While athletes dream of hitting the game-winning shot or putting on a shooting clinic, Bolton was slowed the day before the girls basketball game in the 17th Annual All-Star Sports Week.
“I went up for a rebound and came down wrong,” Bolton said. “It was kind of bothering me. There’s been a little swelling in it. It’s very frustrating. I was really ready to go and really enjoyed the experience, but it was holding me back from playing. I was probably only about 75 percent.”
Bolton spent the first quarter Wednesday watching the North put on a show when she wasn’t trying to make her ankle brace more comfortable. By the time the game was well in hand in the fourth quarter, Bolton had ice on her ankle.
“In the fourth quarter, I told the coaches I just couldn’t go,” Bolton said.
However, Bolton’s injury didn’t hold her back from enjoying her team’s 84-36 win or the experience in Montgomery.
“I feel like it’s all about the memories,” she said. “Most of these girls will be Division I college basketball players. We had fun with the team, and we made something out of nothing everywhere we went.”
She didn’t score but did finished the night with three steals.
“I feel like defense gets me started — that’s my offense,” Bolton said.
Added Bolton: “I dwell on defense, actually. I don’t feel like I should dwell on scoring. With my ankle, I really couldn’t get up high, so I just tried to box out and do my part.”
Meanwhile, midway through the fourth quarter, Woodland star Leah Strain sat on the North bench with one leg crossed over the other. Her team had a commanding lead by that point, and she appeared to not have a care in the world.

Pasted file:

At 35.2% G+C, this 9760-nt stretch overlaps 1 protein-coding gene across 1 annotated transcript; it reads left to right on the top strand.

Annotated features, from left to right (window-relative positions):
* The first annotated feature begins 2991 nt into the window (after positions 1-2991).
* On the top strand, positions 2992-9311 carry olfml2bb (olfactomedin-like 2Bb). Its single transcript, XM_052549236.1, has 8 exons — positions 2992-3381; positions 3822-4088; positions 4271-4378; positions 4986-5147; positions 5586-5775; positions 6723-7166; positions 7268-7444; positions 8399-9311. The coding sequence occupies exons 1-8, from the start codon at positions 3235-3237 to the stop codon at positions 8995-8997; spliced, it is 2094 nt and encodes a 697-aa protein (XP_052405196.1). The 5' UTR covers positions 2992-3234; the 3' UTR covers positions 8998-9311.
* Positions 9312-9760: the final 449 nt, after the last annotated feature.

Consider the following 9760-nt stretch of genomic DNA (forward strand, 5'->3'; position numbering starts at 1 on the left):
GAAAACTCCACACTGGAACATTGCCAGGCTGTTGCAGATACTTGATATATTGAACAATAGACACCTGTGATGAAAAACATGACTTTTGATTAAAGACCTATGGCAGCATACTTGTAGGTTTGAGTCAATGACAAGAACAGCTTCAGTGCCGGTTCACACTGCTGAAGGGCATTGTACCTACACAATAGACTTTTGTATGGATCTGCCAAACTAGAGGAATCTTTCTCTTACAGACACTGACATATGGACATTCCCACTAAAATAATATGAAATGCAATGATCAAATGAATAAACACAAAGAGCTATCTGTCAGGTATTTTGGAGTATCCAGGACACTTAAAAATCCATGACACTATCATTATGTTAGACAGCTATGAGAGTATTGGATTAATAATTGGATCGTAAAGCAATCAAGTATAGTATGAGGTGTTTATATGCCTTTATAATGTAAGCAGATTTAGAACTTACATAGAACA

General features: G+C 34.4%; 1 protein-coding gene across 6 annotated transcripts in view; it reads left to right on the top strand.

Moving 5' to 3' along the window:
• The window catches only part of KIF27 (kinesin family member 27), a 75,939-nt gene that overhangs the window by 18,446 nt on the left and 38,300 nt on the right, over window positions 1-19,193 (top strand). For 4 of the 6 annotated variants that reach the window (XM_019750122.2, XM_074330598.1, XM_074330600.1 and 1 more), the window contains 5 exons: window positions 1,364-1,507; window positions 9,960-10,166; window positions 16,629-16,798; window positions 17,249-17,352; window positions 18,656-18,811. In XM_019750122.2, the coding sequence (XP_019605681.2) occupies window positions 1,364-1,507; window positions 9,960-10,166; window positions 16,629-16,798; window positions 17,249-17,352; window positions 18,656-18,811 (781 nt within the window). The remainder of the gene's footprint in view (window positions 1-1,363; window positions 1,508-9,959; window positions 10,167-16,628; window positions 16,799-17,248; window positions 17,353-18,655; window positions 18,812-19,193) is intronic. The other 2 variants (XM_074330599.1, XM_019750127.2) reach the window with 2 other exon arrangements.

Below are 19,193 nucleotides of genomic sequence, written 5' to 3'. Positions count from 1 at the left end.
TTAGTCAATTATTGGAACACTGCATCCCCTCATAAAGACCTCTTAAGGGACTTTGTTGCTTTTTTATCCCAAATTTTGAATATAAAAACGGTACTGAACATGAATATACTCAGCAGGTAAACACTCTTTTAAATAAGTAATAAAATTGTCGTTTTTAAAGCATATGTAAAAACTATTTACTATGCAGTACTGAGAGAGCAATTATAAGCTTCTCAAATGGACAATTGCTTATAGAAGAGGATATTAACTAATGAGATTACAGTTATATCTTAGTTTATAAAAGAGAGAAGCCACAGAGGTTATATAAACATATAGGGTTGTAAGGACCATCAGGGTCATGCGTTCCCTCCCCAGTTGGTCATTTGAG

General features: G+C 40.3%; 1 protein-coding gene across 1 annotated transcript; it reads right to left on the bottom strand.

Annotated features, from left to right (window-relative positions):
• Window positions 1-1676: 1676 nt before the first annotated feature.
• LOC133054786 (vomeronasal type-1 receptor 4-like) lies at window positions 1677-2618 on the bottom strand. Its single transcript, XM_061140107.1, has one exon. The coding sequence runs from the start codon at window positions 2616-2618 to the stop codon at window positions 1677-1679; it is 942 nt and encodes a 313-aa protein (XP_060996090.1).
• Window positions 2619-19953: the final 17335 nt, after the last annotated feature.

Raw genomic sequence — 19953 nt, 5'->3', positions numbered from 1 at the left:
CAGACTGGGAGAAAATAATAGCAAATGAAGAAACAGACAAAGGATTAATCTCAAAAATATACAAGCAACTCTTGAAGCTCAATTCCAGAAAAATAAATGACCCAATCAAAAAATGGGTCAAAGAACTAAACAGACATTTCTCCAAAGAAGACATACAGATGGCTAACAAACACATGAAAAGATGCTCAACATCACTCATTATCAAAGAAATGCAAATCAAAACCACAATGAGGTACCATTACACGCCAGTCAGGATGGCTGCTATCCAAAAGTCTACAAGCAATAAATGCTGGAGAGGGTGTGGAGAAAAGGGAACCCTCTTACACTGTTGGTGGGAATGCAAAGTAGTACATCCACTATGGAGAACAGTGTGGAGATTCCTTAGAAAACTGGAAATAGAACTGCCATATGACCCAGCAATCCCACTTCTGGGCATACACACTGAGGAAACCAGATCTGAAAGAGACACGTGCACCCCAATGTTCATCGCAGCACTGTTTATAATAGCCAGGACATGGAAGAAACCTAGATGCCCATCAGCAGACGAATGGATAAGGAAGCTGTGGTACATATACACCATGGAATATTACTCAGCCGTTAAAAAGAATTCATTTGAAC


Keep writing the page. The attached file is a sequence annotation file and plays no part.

“It was nice,” Strain said. “There’s always good competition in the North-South All-Star Game, so to just sit and relax a little bit and not be stressed (was nice).”
The biggest contribution to the North’s success came from Shakayla Thomas, who won most valuable player honors for her team. The Sylacauga forward put on a clinic of fundamentals and finished the night with 19 points and five rebounds.
Strain, who started for the North, began the game by looking to pass first, but in the second half, she hit 3-pointers on back-to-back possessions.
“It was good to get all those nerves out because I was just nervous. When I hit it I was just glad it went in,” she said. “I was feeling a little bit more confident, so I thought I’d take another shot.”
Strain finished with six points, four rebounds and three steals, as the North took a 15-2 lead in the series.
Despite playing only nine minutes in the North’s dominant 96-68 win over the South Wednesday night, Weaver guard Chris English wasn’t disappointed. Afterward, he was all smiles.
Rather than complain about the lack of playing time, English said he knew he was already a better player.
“You just have to stay positive. I had to guard (Justin Coleman) the whole day at practice and that right there made me better,” English said. “I learned some stuff from him that he taught me.”
Coleman, a Wenonah star who English played behind, scored 22 points for the North while playing 20 minutes in the 40-minute game.
One of the biggest things English said he’s taking from the experience is learning to play more physical, something he did when he scored his first two points. After getting the ball at the top of the key, the guard forced his way through two South forwards before putting in an easy layup.
“I was trying to get the ball up high and not get blocked,” English said. “Before the game the coach told us to play more physical because the South plays more physical. I just tried to be physical.”
Before the lopsided game was over, English also hit a 3-pointer from the corner, finishing the game with five points and a rebound.
“I just had confidence in my shot,” he said. “He passed it to me and I knew I needed to knock it down and I did.”
The North leads the series 45-25 dating back to 1953.
Brandon Miller covers prep sports for The Star. He can be reached at 256-235-3575 or follow him on Twitter @bmiller_star.